Do the Means Justify the Ends?
It is a common verbal attack to question an opponent’s motives by asking “do your ends justify the means?” The time has to come to ask the Obama administration whether the means justify the ends? This is a poignantly piercing query in health care, the war on terror, international relations, and environmental policy. Presumed (and perhaps presumptuous) nobility of purpose is weak perfume to spray on poor ends.
In health care, universal health insurance has acquired totemic status in the pursuit of “social justice.” A Medicare-for-all public program is deemed as the egalitarian road to a just society, but forgotten are the consequences of shunting $500 billion from the existing Medicare program, raising taxes by $400 billion, increasing job-killing payroll taxes, and of course, vastly raising government obligations and national debt. Sadly ignored are much simpler approaches of breaking insurance monopolies with cross-state competition, tort reform to ameliorate defensive medicine, encouraging charity care with tax deductions for physicians, ending direct-to-consumer marketing, and fostering cost transparency with direct patient payments from health savings accounts for goods & services costing more than covered rates. Burdening the American economy with more taxes and physicians with more regulations may make health care more equal, but more equally bad: crippled innovation, rationed or lack of services in intensive services (cancer, surgery, ICU), early physician retirement, and worse quality.
As far as the war on terror, it is now “overseas contingency operations”. Terrorism has morphed into “man-caused disasters”. And, now the logical conclusions of this politically correct nomenclature: terrorists are treated as common criminals in federal court, and a prima facie act of treason at Fort Hood was first medicalized as pre-traumatic stress disorder, which is apparently spread by respiratory transmission from soldiers who actually were traumatized, and now is justified as a response to Afghanistan and Iraq. Self-righteous and self-absorbed idealism in the pursuit of being fair to the evil has mated with political correctness to thoughtlessly warp reality: those who sought to be kind to the cruel have now become cruel to the kind. What exactly is the logic of trying Khalid Sheikh Mohammed in federal court while those who plotted the bombing of the USS Cole are to be tried in military tribunals? Foreigners who attack a warship in a foreign port do not deserve the constitutional rights of Americans, while those who murder nearly 3,000 American civilians for sport are? Eric Holder’s justification that the Cole was a military target necessitating a military trial is thin beer: the Pentagon was also a military target on 9/11. Leave aside the low, but non-zero risks of escape, terrorist attacks on New York, and acquittal: a replay the 1990s’ method of law enforcement to fight terrorism invites intelligence leaks (as is well documented in the Sheikh Rahman trial) and shows weakness (evidenced by escalating terrorist attacks climaxing in 9/11). The only purposes of a federal trial are to show off American idealism and provide an opportunity for terrorists to put Bush administration officials on trial.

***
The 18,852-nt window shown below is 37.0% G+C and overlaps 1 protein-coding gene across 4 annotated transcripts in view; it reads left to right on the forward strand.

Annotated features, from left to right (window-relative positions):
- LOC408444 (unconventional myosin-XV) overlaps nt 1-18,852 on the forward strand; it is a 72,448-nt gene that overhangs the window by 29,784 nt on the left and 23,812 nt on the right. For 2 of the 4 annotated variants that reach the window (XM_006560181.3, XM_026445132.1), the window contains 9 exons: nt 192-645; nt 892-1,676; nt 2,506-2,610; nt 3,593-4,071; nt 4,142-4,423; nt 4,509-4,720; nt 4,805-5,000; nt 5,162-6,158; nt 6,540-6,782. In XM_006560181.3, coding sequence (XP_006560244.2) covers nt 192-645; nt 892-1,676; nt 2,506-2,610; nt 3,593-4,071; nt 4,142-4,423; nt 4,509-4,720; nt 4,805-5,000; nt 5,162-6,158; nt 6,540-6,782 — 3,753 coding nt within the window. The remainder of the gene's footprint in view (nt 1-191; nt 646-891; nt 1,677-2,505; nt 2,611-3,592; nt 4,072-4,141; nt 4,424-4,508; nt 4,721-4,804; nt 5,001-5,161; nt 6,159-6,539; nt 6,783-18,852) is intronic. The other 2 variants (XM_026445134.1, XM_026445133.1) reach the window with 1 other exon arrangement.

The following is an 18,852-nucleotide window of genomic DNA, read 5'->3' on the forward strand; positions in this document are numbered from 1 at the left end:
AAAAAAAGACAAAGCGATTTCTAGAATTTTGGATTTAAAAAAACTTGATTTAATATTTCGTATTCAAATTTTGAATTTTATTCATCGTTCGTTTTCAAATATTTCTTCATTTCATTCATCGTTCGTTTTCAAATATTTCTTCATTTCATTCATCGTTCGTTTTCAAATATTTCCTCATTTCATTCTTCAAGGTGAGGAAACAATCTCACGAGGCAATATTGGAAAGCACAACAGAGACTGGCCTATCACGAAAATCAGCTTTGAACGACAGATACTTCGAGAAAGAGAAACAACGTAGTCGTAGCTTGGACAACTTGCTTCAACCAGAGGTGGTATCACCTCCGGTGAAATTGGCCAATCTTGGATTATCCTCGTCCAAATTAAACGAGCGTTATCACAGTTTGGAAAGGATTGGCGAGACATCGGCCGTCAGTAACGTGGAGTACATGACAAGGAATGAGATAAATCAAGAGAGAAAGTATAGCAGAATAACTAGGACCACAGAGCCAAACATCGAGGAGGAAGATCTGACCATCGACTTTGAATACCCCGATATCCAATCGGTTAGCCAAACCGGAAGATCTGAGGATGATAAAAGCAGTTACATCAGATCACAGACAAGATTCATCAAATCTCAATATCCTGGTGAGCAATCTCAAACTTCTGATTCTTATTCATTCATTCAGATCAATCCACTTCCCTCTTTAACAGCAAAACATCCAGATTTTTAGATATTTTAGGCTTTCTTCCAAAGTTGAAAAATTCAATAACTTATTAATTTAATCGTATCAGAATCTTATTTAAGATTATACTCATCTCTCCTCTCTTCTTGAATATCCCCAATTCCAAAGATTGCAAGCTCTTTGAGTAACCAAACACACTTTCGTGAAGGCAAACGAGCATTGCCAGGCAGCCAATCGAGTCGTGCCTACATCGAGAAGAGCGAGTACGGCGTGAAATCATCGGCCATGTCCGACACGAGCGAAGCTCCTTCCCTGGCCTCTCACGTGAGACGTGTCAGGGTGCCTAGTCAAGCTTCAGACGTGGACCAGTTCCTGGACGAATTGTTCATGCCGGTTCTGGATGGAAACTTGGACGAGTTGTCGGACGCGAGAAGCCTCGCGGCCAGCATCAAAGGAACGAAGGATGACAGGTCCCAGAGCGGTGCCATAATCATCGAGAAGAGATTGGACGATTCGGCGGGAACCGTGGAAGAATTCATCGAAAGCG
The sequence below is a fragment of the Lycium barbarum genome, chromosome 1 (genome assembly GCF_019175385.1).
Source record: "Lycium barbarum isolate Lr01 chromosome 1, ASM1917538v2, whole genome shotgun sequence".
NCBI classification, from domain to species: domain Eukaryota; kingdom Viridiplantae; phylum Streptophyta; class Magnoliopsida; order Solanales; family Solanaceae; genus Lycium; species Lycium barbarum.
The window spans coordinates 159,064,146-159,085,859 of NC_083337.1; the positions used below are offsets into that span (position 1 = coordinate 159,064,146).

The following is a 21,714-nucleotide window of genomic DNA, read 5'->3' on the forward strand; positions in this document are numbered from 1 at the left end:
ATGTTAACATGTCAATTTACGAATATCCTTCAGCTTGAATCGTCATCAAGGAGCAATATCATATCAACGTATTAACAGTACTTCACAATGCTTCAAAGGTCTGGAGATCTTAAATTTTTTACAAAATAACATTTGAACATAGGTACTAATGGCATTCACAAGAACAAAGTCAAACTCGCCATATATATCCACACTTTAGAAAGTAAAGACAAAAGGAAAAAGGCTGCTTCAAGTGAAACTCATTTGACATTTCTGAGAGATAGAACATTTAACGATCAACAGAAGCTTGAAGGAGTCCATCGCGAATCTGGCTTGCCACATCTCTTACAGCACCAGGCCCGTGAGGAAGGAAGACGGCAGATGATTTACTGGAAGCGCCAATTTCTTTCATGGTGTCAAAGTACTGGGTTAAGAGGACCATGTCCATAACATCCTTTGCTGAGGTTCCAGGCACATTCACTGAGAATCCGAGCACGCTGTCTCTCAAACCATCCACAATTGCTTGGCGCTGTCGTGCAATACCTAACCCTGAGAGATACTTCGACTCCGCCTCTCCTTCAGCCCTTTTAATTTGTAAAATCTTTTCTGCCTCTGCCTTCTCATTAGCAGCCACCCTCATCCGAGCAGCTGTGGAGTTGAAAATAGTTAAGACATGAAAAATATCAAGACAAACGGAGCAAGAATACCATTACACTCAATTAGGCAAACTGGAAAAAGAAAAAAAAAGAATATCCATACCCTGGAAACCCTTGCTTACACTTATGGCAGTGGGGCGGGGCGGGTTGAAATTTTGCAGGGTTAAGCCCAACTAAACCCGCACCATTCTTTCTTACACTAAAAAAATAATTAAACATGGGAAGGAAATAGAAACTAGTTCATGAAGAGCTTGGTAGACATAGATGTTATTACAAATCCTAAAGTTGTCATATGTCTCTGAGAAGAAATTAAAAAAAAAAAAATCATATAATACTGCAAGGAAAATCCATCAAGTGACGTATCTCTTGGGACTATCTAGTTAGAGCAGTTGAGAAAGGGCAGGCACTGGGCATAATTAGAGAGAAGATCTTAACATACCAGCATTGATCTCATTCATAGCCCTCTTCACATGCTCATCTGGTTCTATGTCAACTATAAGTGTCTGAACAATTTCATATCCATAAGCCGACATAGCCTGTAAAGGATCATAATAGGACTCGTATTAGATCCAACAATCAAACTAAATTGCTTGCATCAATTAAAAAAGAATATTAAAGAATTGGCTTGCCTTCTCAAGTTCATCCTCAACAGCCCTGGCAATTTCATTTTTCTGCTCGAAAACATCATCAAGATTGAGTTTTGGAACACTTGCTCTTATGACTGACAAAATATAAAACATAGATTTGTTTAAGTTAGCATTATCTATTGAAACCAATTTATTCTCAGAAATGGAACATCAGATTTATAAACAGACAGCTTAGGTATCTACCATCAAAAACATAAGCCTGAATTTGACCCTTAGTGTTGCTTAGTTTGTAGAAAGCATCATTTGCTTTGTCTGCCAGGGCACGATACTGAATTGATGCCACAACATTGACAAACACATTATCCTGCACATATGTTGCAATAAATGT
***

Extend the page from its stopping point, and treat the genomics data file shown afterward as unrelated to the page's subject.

In foreign policy, President Obama has gone out of his way to be nice to Iran, Venezuela, and Russia. He has needlessly antagonized Poland, the Czech Republic, and Israel. Turning our back on Iran’s young people and Eastern Europe’s democrats is terribly disconcerting. We shall soon see if these freshman moves were brilliantly calculated gambles or starry-eyed squanderings of American credibility. Right now, my bet is on the latter. I hope to God I am wrong, and no one will be better pleased than I if that I am.
On environmental and energy policy, the means of cutting carbon emissions have become an end unto themselves. Cap-and-trade legislation has become riddled with corrupt subsidies and the infrastructure to build a false bubble economy based on carbon credits as a new currency. Whether or not one believes in global warming, I think reducing dependence on oil from America’s enemies is a good thing as is increasing our efficiency. Elegant means of doing so would be carbon taxes offset dollar-for-dollar by cuts in income & payroll taxes, expansion of nuclear power, prizes for innovation in renewable energy technology, and funding for public transit.
In each of these arenas, idealism has become an article of faith. In doing so, it has become married to a thoughtless “devil-may-care” attitude disregarding grave long-term consequences. From now on, I’m going to start asking my liberal friends if the means justify the ends, and at what point they will start thinking about outcomes as much as they do about process.